Belgian “sorry” is not enough for the Congolese

By Nadia Nsayi
Pax Christi Flanders

In an interim report calls a working group of the UN around people of African descent in Belgium the Belgian State on to to express apologies for the atrocities committed during the colonization. Policy Officer Nadia Nsayi goes into a title expands on the content of the report.

This week a working group of the United Nations shared a preliminary report and recommendations on the human rights situation of people of African descent in Belgium (Afro-Belgians). The findings of the group confirm what we already read in previous studies such as the study of the King Baudouin Foundation from 2017: structural racism and discrimination prevent full participation of African Belgians in our society. The report shows what opinion makers have said for quite a while: there is a link between Belgium’s colonial past in Africa and the contemporary racism against people of African descent in Belgium.

The Belgian colonialism in Congo was a cocktail of imperialism–the urge for overseas territories to dominate–and capitalism—the profitable exploitation of raw materials and local forced labourers. This economic project was promoted as a ‘humanitarian mission’ of civilization that was based on a racist ideology of white superiority and black inferiority. The suppression of the Congolese lasted 75 years. The legacy of that colonization is still visible today, but also felt by surviving relatives.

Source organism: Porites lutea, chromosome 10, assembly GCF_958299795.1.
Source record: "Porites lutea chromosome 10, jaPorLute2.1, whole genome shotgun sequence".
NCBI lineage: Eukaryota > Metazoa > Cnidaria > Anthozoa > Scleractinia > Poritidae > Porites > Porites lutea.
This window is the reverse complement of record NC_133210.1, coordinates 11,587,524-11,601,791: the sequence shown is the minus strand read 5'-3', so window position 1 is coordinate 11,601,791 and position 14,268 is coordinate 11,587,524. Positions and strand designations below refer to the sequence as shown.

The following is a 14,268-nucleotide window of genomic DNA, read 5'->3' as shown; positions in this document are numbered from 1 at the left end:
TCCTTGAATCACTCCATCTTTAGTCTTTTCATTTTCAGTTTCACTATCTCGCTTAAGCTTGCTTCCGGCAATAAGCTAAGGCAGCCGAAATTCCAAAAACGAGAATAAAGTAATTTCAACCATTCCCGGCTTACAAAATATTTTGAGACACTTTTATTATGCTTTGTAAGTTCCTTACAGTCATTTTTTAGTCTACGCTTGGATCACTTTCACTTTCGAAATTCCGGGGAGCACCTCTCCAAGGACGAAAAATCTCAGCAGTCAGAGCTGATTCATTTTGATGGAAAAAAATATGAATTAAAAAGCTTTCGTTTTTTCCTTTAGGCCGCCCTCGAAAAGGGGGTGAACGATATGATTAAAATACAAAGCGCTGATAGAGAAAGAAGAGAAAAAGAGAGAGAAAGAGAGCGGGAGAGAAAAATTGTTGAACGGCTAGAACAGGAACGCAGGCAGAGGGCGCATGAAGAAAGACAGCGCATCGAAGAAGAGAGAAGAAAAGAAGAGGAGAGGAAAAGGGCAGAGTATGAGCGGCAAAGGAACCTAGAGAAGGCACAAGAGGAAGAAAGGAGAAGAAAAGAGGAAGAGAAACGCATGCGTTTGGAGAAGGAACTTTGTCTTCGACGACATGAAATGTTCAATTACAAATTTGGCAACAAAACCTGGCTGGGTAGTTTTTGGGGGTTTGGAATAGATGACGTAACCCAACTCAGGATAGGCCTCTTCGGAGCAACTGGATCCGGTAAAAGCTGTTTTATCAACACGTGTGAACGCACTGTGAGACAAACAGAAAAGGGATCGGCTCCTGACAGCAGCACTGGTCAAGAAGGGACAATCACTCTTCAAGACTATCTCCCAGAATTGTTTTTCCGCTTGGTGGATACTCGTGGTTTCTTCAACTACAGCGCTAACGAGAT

Colonial life ideas and complexes. According to studies, Afro-Belgians, the largest group coming from the ex-colony Congo, face structural discrimination in education, in the labour market and on the rental market. This does not mean that all white Belgians are racists, or that all Afro-Belgians have no chance. But it expresses the fact that people in our country with black skin too often face unequal opportunities compared to their white fellow human beings. This is not acceptable.

I find it distressing to see that racism and discrimination continue to ruin our society. Since the visit of the UN group in 2005, there are fortunately also steps which have been put forward, though those are too small. However, I am hopeful. Local politicians and ordinary citizens take joint initiatives to look at our colonial past straight in the eye. They choose together a future with more mutual understanding and respect…

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